Several years ago, NIST produced documents (SP 800 145 & 146) that made admirable and compelling efforts to categorize cloud service offerings with the tripartite taxonomy already in use: Infrastructure as a Service (IaaS), Platform as a Service (PaaS), and Software as a Service (SaaS). NIST sought to tighten loose definitions. This was about as good a categorization as was possible at the time. While comprehensive, the perspective set forth in the documents zeroed in on "consumer-provider interaction dynamics." It represented an important perspective, albeit not a preclusive one. The terms have proved useful for understanding the array of cloud services available in the market, at least in a general, commerce-oriented sense.
AWS is an IaaS, Heroku is a PaaS, and Salesforce is a SaaS.
Like any taxonomy, the NIST classifications are a form of distillation and the careful officials there (taking parameters of measurement quite seriously as NIST is wont to do) recognized that. They prefaced their works with short sections about intended audience and scope. They used the three IaaS-PaaS-SaaS buckets so that we can generalize in the face of messy and irresolvable realities. This is a necessary act for decision-making, but it carries with it the possibility of misreading scope. Continued adoption of the defined buckets rolls on in a manner that doesn't account for other perspectives, ones the taxonomy was never intended to preclude. A limited perception takes hold in the marketplace and in the media, filtering to the general public.
I spent years of my career working closely with controlled vocabularies and taxonomies. I always stopped short of embracing ontologies, because I'm skeptical of them and just not smart enough to create the One Ontology To Rule Them All. (If literature is any guide, that approach tends to backfire anyway.)
After the dotcom bust, I spent a few years building the team, information design, search, and software for cancer.gov. NCI had been using library scientists (some of the coolest and smartest people I've worked with) to describe a hierarchical navigation taxonomy that would Contain All The Content. It turns out this is pretty easy, but making it useful is practically impossible. Through this experience, I came to the conclusion that there is no single correct way to organize any piece of information. "Is a" is never an absolute truth. Skipping many misadventures, I ultimately ended up working with Peter Morville to create a faceted taxonomy for cancer.gov, so that we could deliver relevant content to people in real need. (It even won a Webby). Twelve years later, the visual design and technology behind the site have changed for better or worse, but the navigation and information design remain the same.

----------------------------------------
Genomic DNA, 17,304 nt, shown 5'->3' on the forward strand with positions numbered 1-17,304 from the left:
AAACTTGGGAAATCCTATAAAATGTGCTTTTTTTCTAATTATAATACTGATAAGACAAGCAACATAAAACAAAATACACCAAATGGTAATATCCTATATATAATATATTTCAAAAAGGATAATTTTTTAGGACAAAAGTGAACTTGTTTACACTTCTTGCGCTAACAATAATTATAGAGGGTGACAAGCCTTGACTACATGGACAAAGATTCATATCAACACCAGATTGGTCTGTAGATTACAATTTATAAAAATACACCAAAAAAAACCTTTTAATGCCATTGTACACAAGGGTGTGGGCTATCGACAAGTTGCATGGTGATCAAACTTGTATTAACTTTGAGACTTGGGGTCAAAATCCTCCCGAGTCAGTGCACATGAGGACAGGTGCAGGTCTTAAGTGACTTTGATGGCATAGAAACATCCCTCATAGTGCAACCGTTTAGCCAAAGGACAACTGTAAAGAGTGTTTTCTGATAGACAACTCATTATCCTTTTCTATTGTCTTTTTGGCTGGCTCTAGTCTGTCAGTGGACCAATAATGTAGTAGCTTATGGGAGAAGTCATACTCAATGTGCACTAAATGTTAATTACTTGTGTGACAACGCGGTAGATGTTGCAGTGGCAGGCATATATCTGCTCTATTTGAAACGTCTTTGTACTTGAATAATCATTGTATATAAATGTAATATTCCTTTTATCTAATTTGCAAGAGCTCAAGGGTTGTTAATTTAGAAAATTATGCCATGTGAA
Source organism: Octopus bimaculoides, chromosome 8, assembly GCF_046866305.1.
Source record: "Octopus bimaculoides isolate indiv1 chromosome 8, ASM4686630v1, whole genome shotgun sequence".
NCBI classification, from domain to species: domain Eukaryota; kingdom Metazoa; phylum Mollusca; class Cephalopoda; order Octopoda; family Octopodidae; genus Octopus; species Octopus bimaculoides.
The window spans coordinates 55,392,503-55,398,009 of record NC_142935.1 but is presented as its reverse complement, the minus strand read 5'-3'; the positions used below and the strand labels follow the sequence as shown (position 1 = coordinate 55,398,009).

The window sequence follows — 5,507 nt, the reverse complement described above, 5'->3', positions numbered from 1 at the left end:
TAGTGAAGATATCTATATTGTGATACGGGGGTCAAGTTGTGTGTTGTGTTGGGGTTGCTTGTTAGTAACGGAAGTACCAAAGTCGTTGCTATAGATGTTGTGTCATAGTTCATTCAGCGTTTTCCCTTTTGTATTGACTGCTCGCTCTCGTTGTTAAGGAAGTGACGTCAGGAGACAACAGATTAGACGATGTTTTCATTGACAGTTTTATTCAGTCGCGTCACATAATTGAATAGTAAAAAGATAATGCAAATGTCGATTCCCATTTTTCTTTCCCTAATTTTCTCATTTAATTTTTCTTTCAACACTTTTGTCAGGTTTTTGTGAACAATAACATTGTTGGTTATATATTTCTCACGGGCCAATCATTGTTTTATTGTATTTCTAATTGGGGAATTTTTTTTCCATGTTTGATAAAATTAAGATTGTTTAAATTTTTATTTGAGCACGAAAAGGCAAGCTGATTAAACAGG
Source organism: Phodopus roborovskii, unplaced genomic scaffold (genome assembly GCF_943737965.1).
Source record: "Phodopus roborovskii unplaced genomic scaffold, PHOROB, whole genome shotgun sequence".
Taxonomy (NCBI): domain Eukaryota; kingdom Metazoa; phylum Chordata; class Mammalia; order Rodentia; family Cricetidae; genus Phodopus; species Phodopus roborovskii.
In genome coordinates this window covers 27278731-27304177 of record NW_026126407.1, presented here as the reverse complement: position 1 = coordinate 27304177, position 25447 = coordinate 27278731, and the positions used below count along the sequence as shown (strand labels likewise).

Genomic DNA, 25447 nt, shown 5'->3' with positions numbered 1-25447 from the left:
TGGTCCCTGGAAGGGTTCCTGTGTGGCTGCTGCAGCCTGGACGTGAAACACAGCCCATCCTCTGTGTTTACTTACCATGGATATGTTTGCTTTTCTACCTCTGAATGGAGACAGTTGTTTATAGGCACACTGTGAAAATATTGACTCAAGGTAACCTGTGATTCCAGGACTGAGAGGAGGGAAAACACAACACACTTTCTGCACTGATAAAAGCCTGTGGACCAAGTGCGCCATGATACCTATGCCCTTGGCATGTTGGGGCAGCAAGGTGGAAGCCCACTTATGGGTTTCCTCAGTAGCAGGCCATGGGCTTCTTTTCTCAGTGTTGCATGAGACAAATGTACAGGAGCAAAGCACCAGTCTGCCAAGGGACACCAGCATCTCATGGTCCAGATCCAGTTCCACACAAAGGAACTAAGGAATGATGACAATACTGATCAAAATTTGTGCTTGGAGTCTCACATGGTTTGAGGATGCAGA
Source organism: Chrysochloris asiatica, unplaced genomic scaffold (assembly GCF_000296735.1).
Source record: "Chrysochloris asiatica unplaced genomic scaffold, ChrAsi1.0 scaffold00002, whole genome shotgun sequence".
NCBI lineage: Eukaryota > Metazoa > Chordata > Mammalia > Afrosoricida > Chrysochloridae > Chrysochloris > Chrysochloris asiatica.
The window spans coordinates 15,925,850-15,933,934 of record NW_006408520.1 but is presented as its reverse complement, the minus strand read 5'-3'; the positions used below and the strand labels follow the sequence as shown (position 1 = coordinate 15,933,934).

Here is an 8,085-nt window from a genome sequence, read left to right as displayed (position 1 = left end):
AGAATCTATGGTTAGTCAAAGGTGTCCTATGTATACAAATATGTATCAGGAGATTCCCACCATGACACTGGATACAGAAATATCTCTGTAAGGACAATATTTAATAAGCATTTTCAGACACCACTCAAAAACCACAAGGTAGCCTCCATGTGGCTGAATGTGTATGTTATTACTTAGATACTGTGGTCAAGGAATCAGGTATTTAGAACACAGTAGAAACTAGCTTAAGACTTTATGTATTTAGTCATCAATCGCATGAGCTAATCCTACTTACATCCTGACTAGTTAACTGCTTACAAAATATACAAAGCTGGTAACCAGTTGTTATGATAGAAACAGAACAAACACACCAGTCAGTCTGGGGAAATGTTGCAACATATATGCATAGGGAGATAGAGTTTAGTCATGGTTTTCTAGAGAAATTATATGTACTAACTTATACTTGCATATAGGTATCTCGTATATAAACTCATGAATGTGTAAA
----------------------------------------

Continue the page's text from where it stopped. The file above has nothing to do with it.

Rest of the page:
A faceted taxonomy is an approach to categorization of information that yields compellingly effective results. It rejects the fundamental notion that any particular thing actually lives in any particular hierarchy, but embraces that it lives in many simultaneously and equally valid hierarchies, all of which are reductions in resolution to allow humans to comprehend them in one context or another. Is the chair a piece of wood, or is it a thing to sit on? Both, equally, with no primary parent.
At NCI, "how do people use it?" was our most important facet, which is pretty much how Google came to dominate search and crush the dogmatic taxonomists.
How you decide to categorize services - how you think about them - ultimately will manifest as your service architecture. Once in place, choices are hard to change, so a more pragmatic approach upfront, which begins with specific decisions and validates them, means more flexibility in the long run.
We need to think about cloud in this way.
Units of Cloud are Services
The units we are trying to categorize into useful facets are individual services themselves, not broad products and certainly not companies. Think: EC2, S3, RDS, BigQuery, Translate API, Azure Cache, etc. Even within a particular named service, there are often component services, like interfaces for runinstance and stopinstance or asynchronous messaging, that may have different characteristics that suggest you use or avoid them. It's a big, messy, organic population. There are thousands of cloud services out there you can use (or not). They weren't created with regard to categorization. Any given facet that might be used to categorize them will fail at some point. We give our best estimations, then move on.